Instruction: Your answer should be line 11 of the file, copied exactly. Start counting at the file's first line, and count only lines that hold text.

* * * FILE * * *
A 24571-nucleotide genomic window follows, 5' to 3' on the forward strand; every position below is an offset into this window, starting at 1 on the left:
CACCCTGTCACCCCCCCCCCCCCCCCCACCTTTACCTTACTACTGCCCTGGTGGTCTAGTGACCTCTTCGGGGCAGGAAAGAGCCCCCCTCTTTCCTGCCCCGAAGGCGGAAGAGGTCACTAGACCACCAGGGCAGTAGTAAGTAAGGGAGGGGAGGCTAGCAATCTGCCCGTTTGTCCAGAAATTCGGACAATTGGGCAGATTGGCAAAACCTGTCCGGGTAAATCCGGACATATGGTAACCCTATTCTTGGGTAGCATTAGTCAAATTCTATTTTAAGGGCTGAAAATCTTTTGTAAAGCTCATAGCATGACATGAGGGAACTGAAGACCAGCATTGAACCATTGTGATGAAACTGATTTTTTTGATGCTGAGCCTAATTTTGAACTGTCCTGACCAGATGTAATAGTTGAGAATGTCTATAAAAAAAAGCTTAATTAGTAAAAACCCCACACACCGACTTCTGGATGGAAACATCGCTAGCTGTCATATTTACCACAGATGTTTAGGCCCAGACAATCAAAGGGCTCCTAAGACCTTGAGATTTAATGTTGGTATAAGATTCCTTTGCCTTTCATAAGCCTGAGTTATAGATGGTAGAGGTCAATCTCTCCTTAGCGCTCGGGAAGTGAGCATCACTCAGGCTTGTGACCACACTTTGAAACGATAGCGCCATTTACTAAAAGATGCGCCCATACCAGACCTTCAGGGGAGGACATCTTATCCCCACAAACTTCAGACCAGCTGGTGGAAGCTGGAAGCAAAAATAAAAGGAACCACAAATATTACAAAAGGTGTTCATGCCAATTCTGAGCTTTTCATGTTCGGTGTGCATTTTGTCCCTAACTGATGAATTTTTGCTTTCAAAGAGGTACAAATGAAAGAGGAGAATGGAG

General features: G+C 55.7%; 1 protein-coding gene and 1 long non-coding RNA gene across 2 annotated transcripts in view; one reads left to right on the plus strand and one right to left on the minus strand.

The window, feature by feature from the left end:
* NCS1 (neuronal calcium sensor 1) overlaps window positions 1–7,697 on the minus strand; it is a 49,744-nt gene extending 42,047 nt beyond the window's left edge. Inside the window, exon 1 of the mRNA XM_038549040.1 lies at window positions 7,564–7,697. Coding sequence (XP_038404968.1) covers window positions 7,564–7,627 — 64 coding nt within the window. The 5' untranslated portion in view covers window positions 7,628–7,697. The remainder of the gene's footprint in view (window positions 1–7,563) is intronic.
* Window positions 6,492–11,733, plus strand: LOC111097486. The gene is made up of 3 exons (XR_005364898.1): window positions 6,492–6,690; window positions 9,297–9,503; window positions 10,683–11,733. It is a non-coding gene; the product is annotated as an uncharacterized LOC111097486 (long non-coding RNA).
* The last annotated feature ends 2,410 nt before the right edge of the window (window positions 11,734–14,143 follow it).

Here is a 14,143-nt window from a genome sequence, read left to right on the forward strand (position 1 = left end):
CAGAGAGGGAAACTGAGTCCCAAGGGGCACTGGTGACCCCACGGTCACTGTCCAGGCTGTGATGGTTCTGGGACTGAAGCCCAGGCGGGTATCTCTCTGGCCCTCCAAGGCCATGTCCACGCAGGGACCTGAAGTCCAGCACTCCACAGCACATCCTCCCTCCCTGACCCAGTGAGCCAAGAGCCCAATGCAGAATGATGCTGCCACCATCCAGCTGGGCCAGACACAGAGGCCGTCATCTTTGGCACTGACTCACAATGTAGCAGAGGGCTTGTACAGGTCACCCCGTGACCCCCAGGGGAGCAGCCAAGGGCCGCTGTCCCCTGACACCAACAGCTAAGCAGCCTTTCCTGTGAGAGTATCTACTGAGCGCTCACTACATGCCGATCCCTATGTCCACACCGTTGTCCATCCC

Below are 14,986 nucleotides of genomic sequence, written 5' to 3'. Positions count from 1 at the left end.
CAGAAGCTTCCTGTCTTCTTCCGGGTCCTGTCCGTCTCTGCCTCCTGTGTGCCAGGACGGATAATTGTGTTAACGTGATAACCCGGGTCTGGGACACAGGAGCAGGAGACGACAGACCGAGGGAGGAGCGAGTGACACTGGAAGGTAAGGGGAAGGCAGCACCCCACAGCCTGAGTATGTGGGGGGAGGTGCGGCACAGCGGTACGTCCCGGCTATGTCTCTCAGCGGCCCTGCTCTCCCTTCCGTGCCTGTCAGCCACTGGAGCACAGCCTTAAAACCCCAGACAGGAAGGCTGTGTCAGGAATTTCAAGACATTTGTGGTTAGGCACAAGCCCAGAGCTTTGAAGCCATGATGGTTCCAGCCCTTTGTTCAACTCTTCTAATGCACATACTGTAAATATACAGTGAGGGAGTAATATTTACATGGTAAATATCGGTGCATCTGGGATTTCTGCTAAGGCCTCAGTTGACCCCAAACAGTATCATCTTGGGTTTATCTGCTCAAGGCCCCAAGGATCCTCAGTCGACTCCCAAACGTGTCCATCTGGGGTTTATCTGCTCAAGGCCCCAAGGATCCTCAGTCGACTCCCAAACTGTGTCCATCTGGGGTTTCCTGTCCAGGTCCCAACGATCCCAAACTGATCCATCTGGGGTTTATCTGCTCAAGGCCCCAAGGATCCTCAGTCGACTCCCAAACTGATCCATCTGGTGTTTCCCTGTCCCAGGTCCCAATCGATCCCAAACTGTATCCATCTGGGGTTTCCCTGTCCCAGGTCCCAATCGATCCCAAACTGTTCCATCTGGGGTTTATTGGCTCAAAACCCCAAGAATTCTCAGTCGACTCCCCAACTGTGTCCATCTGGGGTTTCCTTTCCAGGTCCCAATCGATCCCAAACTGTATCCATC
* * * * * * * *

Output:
CAGAAGCTTCCTGTCTTCTTCCGGGTCCTGTCCGTCTCTGCCTCCTGTGTGCCAGGACGGATAATTGTGTTAACGTGATAACCCGGGTCTGGGACACAGGAGCAGGAGACGACAGACCGAGGGAGGAGCGAGTGACACTGGAAGGTAAGGGGAAGGCAGCACCCCACAGCCTGAGTATGTGGGGGGAGGTGCGGCACAGCGGTACGTCCCGGCTATGTCTCTCAGCGGCCCTGCTCTCCCTTCCGTGCCTGTCAGCCACTGGAGCACAGCCTTAAAACCCCAGACAGGAAGGCTGTGTCAGGAATTTCAAGACATTTGTGGTTAGGCACAAGCCCAGAGCTTTGAAGCCATGATGGTTCCAGCCCTTTGTTCAACTCTTCTAATGCACATACTGTAAATATACAGTGAGGGAGTAATATTTACATGGTAAATATCGGTGCATCTGGGATTTCTGCTAAGGCCTCAGTTGACCCCAAACAGTATCATCTTGGGTTTATCTGCTCAAGGCCCCAAGGATCCTCAGTCGACTCCCAAACGTGTCCATCTGGGGTTTATCTGCTCAAGGCCCCAAGGATCCTCAGTCGACTCCCAAACTGTGTCCATCTGGGGTTTCCTGTCCAGGTCCCAACGATCCCAAACTGATCCATCTGGGGTTTATCTGCTCAAGGCCCCAAGGATCCTCAGTCGACTCCCAAACTGATCCATCTGGTGTTTCCCTGTCCCAGGTCCCAATCGATCCCAAACTGTATCCATCTGGGGTTTCCCTGTCCCAGGTCCCAATCGATCCCAAACTGTTCCATCTGGGGTTTATTGGCTCAAAACCCCAAGAATTCTCAGTCGACTCCCCAACTGTGTCCATCTGGGGTTTCCTTTCCAGGTCCCAATCGATCCCAAACTGTATCCATC